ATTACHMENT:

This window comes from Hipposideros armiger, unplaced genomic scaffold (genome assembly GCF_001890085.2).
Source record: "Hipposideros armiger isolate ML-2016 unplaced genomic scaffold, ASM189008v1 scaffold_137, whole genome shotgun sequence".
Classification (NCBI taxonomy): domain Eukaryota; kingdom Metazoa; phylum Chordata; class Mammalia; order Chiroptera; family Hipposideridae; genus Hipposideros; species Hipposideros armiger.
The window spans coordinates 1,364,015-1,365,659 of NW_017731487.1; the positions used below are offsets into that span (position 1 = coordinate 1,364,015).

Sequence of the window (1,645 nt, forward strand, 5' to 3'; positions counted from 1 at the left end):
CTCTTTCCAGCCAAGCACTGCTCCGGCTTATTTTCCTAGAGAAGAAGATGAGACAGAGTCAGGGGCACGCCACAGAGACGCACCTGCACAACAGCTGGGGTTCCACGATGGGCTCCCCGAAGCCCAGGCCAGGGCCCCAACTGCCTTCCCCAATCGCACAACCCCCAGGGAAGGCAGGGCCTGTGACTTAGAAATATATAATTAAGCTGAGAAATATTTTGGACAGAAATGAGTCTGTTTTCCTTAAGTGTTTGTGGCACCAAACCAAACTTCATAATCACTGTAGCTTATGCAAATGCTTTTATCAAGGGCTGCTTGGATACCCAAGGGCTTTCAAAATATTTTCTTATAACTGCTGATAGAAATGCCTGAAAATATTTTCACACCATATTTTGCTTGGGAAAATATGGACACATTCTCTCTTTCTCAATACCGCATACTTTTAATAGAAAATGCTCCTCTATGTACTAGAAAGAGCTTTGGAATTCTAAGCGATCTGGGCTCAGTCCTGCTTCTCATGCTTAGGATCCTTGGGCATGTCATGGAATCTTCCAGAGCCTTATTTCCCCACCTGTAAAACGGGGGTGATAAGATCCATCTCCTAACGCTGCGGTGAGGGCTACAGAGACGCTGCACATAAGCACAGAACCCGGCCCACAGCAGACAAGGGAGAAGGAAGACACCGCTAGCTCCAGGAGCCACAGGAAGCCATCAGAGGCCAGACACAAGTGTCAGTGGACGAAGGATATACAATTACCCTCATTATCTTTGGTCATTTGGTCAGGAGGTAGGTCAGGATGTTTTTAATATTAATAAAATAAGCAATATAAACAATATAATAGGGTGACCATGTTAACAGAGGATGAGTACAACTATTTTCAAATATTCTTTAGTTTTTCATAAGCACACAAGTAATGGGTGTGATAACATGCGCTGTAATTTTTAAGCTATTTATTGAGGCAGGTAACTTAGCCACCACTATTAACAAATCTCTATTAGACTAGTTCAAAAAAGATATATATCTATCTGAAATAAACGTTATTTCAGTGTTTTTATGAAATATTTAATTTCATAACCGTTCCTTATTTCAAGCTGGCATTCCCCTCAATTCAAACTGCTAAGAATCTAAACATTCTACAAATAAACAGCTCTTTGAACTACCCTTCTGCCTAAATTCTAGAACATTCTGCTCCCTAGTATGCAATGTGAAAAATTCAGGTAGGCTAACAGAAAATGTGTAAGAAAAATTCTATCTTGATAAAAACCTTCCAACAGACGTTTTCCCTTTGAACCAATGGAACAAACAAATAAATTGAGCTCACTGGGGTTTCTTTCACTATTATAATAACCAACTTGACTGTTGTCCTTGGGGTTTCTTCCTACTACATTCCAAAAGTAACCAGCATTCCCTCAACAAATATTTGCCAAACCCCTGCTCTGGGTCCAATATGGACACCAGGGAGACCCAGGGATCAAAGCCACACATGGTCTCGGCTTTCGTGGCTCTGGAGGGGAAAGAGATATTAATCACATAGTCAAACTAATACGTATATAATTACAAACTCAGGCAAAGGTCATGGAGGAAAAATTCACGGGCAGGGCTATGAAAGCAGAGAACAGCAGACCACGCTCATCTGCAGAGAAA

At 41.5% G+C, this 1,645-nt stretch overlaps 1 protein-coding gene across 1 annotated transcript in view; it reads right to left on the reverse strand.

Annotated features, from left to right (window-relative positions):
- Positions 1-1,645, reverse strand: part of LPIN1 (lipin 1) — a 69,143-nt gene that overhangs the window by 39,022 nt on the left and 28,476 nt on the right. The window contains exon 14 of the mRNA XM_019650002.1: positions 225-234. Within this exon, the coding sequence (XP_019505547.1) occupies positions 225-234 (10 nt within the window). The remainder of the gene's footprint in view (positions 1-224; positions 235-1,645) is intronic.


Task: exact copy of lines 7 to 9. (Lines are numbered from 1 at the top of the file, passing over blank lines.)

At 41.5% G+C, this 1,645-nt stretch overlaps 1 protein-coding gene across 1 annotated transcript in view; it reads right to left on the reverse strand.

Annotated features, from left to right (window-relative positions):
- Positions 1-1,645, reverse strand: part of LPIN1 (lipin 1) — a 69,143-nt gene that overhangs the window by 39,022 nt on the left and 28,476 nt on the right. The window contains exon 14 of the mRNA XM_019650002.1: positions 225-234. Within this exon, the coding sequence (XP_019505547.1) occupies positions 225-234 (10 nt within the window). The remainder of the gene's footprint in view (positions 1-224; positions 235-1,645) is intronic.